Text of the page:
Andrea Kihlstedt: Yeah, for all sorts of reasons, but that among other reasons, that, yes.
Sarah Durham: Okay. Before we dig into my favorite topic, communications, I also just want to encourage the people who are joining us today, you, the participants, to chat in questions and comments. I’m very interested, Andrea is very interested to hear what you’re planning your capital campaign around, if you’re in a planning stage, or if any of the things that we’re talking about are sparking new ideas for you that we could share with everybody. I’m keeping an eye on my questions in chat, and looking forward to hearing from you. Meanwhile, let’s forge ahead, shall we?
Andrea Kihlstedt: Let us forge ahead. Do type in, whether you’re in a campaign or what you’re thinking to do a campaign for. I would love to see that. I’d love to know that. Sarah, I’m trying to see how I can chat to everybody.
Sarah Durham: Yeah, I’ll tell you when I see some things. I’m not sure you’ll be able to see it.
Andrea Kihlstedt: Right, I’m not sure I can see them, but do let us know what it is you’re doing. When Sarah and I had lunch together, and started talking about this, one of the questions was, might you have a special campaign to re-look at, to analyze, evaluate and redo your entire communications program? Wouldn’t that, in some cases, be one of these springboard opportunities? That got me thinking about really whether and how redoing your communications program really can take your organization to the next level. Tell me how that works, Sarah.
Sarah Durham: Well, there are a lot of ways I think it can. It goes to some of the essential questions that people struggle with about communications. For instance, one of the things we hear organizations of all shapes and sizes say is we’re a best kept secret. We do all this great work, nobody has ever heard of us, or we could do such a better job communicating if only we could just change our name, and have a name that aligned more with what we do now as opposed to what we did 20 years ago when we were founded. First, I think it’s important to define communications, and to say that communications can be fundraising related, programmatic related, advocacy related, and there are ways to boost your capacity through a capital campaign in all of these.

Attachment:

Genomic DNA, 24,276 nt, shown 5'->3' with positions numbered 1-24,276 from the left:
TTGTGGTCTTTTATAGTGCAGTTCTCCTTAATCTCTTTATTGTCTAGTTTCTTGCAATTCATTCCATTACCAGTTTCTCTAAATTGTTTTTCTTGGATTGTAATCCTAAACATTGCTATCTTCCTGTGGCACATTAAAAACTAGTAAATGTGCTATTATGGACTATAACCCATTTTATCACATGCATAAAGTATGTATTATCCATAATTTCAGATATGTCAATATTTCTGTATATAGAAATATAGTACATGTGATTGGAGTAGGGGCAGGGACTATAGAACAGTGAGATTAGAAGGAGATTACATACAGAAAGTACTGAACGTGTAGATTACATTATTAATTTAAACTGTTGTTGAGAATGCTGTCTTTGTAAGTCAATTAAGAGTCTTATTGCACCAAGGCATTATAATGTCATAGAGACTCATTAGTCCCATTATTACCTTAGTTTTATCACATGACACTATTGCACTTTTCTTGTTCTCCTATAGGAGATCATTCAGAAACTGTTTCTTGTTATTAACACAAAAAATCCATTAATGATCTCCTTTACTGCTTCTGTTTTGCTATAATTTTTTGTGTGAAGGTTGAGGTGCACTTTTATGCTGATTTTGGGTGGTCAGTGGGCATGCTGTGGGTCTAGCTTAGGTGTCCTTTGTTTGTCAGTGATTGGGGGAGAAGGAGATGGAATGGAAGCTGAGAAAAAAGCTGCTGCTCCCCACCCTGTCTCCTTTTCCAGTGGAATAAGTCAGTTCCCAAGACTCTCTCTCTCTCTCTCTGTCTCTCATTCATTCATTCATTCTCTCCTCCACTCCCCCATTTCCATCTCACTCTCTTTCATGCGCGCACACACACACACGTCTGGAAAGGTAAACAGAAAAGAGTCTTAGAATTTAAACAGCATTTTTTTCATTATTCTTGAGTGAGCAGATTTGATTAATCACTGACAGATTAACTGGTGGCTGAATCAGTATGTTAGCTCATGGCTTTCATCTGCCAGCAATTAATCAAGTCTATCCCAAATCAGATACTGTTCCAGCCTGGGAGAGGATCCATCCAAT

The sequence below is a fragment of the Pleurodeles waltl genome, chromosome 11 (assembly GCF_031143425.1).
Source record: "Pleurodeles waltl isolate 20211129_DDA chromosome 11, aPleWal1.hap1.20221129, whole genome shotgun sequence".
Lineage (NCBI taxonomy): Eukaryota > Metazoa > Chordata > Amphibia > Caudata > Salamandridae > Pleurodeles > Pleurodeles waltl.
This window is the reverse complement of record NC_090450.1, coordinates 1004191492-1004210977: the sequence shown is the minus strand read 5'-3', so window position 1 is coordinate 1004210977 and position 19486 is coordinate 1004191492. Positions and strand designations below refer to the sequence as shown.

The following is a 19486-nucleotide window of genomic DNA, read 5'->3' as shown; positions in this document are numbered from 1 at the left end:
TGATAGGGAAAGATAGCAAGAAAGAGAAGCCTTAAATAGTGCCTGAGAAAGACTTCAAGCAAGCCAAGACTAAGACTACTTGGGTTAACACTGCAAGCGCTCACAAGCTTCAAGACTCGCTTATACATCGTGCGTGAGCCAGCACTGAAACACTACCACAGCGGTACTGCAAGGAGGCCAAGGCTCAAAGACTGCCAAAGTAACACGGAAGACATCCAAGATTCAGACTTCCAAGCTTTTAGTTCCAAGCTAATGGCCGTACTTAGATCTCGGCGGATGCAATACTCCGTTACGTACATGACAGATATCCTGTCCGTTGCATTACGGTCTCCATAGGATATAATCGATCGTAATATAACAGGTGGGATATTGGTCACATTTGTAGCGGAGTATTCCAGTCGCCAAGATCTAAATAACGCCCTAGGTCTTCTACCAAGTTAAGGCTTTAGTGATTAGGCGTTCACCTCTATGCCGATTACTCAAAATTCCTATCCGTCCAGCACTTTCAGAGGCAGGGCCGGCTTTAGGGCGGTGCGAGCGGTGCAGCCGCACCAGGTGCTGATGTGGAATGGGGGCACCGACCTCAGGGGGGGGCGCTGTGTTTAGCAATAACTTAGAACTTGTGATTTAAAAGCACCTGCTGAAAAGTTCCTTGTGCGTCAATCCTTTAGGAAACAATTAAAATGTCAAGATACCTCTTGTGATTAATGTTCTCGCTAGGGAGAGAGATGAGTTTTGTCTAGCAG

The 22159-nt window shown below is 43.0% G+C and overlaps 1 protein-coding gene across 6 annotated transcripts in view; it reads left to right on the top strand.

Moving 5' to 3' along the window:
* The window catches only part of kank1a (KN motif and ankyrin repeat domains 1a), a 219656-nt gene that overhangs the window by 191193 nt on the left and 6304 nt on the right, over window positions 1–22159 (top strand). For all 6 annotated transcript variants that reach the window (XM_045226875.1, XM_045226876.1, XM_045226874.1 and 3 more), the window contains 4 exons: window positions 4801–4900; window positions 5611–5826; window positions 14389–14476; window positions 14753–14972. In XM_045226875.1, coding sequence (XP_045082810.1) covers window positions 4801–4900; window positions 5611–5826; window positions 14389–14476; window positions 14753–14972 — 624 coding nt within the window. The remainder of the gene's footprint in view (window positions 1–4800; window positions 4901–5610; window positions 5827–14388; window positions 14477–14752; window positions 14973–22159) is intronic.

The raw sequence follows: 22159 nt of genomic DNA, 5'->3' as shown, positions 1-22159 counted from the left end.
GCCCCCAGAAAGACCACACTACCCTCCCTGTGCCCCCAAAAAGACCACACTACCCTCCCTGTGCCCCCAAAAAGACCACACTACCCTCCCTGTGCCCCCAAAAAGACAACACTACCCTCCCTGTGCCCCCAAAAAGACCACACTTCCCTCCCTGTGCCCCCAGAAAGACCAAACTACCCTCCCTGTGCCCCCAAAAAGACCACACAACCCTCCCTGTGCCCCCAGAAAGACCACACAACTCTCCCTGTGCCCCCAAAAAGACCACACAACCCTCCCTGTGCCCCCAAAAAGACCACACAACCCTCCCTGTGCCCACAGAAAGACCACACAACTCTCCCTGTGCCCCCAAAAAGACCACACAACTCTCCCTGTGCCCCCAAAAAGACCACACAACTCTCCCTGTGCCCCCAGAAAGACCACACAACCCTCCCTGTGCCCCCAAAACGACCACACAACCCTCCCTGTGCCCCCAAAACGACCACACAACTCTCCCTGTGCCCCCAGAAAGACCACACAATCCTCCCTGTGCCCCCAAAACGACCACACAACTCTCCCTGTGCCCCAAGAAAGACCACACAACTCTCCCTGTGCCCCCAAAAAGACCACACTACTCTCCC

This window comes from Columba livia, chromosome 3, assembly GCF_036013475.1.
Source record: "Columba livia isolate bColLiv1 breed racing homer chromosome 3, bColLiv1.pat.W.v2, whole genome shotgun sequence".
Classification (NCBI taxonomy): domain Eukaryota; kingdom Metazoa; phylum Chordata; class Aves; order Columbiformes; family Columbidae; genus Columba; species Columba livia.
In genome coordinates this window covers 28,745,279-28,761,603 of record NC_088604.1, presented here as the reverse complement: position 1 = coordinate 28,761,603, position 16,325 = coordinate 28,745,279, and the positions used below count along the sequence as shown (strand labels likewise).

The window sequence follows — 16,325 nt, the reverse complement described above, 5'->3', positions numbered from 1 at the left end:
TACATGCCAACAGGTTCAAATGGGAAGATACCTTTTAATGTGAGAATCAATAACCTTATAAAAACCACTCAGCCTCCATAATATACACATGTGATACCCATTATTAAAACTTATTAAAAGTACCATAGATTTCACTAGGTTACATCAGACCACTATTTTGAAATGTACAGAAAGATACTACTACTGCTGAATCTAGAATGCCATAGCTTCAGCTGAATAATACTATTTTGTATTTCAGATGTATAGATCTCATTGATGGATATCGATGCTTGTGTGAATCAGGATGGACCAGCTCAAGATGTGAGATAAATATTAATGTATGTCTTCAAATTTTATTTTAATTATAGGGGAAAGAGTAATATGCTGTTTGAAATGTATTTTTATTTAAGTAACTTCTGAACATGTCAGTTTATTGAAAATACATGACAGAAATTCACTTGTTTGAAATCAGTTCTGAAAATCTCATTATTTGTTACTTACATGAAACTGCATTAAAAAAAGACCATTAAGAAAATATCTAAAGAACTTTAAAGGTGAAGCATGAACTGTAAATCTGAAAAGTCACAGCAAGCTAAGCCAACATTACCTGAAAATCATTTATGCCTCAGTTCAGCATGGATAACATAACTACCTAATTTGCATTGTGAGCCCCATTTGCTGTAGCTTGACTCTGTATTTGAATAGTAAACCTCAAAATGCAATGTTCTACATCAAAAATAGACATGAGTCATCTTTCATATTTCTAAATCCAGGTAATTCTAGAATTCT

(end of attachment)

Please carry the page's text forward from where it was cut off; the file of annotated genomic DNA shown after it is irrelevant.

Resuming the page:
You might, for instance, do an awareness campaign, fund a special awareness campaign where you actually raise enough money to do some serious advertising or media buys in order to increase your visibility among a core audience that you want to reach. Let’s say, for instance, potential clients or policymakers, so that you’re no longer that best-kept secret. The other finite endeavor that can be really powerful to fund through a capital campaign is a rebrand. We were talking, actually before we got on today about, Andrea was saying to me, “Does every organization need to rebrand?” Absolutely not. If it ain’t broke, don’t fix it, but very often, after a strategic planning process, or after a moment of reflection where your organization has been looking ahead and envisioning the future, maybe you’ve got a new executive director, or a new board chair, and there’s some visioning happening.
That is a great time to stop and say, “Do we have an identity as an organization that we feel good about? Do we have a visual system, a messaging system? Is our staff trained to speak and write effectively about the organization?” When I talk about rebranding, or investing in branding as part of a capital campaign, that’s what I mean. You might have all the assets you need. You might have a great way that some people know how to write, and speak, and communicate, and maybe what you’re investing in is training everybody. Bring in people who can help facilitate that, and move the caliber of communications or the culture of communications up in your organization, across everything.